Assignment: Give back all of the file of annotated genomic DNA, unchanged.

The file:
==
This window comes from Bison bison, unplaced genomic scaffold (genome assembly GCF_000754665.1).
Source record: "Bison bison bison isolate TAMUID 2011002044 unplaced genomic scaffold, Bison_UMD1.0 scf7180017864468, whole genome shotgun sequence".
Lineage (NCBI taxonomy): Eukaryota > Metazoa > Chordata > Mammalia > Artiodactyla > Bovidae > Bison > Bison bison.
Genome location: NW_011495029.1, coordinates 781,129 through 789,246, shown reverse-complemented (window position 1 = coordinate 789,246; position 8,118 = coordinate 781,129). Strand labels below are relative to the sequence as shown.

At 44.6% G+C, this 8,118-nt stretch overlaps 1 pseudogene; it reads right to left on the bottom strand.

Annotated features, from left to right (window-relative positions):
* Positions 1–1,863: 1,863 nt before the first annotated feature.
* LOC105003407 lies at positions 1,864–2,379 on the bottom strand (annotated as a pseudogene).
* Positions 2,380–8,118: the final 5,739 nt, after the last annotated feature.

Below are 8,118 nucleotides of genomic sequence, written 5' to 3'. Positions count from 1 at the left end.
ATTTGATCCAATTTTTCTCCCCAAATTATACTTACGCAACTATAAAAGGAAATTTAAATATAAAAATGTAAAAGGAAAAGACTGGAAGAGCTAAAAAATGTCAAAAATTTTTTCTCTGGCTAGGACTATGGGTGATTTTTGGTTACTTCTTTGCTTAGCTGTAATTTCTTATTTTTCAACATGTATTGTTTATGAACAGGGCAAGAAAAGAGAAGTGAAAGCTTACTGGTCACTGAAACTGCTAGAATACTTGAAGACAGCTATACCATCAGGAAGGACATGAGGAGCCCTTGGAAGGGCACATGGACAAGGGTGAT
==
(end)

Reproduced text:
This window comes from Bison bison, unplaced genomic scaffold (genome assembly GCF_000754665.1).
Source record: "Bison bison bison isolate TAMUID 2011002044 unplaced genomic scaffold, Bison_UMD1.0 scf7180017864468, whole genome shotgun sequence".
Lineage (NCBI taxonomy): Eukaryota > Metazoa > Chordata > Mammalia > Artiodactyla > Bovidae > Bison > Bison bison.
Genome location: NW_011495029.1, coordinates 781,129 through 789,246, shown reverse-complemented (window position 1 = coordinate 789,246; position 8,118 = coordinate 781,129). Strand labels below are relative to the sequence as shown.

At 44.6% G+C, this 8,118-nt stretch overlaps 1 pseudogene; it reads right to left on the bottom strand.

Annotated features, from left to right (window-relative positions):
* Positions 1–1,863: 1,863 nt before the first annotated feature.
* LOC105003407 lies at positions 1,864–2,379 on the bottom strand (annotated as a pseudogene).
* Positions 2,380–8,118: the final 5,739 nt, after the last annotated feature.

Below are 8,118 nucleotides of genomic sequence, written 5' to 3'. Positions count from 1 at the left end.
ATTTGATCCAATTTTTCTCCCCAAATTATACTTACGCAACTATAAAAGGAAATTTAAATATAAAAATGTAAAAGGAAAAGACTGGAAGAGCTAAAAAATGTCAAAAATTTTTTCTCTGGCTAGGACTATGGGTGATTTTTGGTTACTTCTTTGCTTAGCTGTAATTTCTTATTTTTCAACATGTATTGTTTATGAACAGGGCAAGAAAAGAGAAGTGAAAGCTTACTGGTCACTGAAACTGCTAGAATACTTGAAGACAGCTATACCATCAGGAAGGACATGAGGAGCCCTTGGAAGGGCACATGGACAAGGGTGAT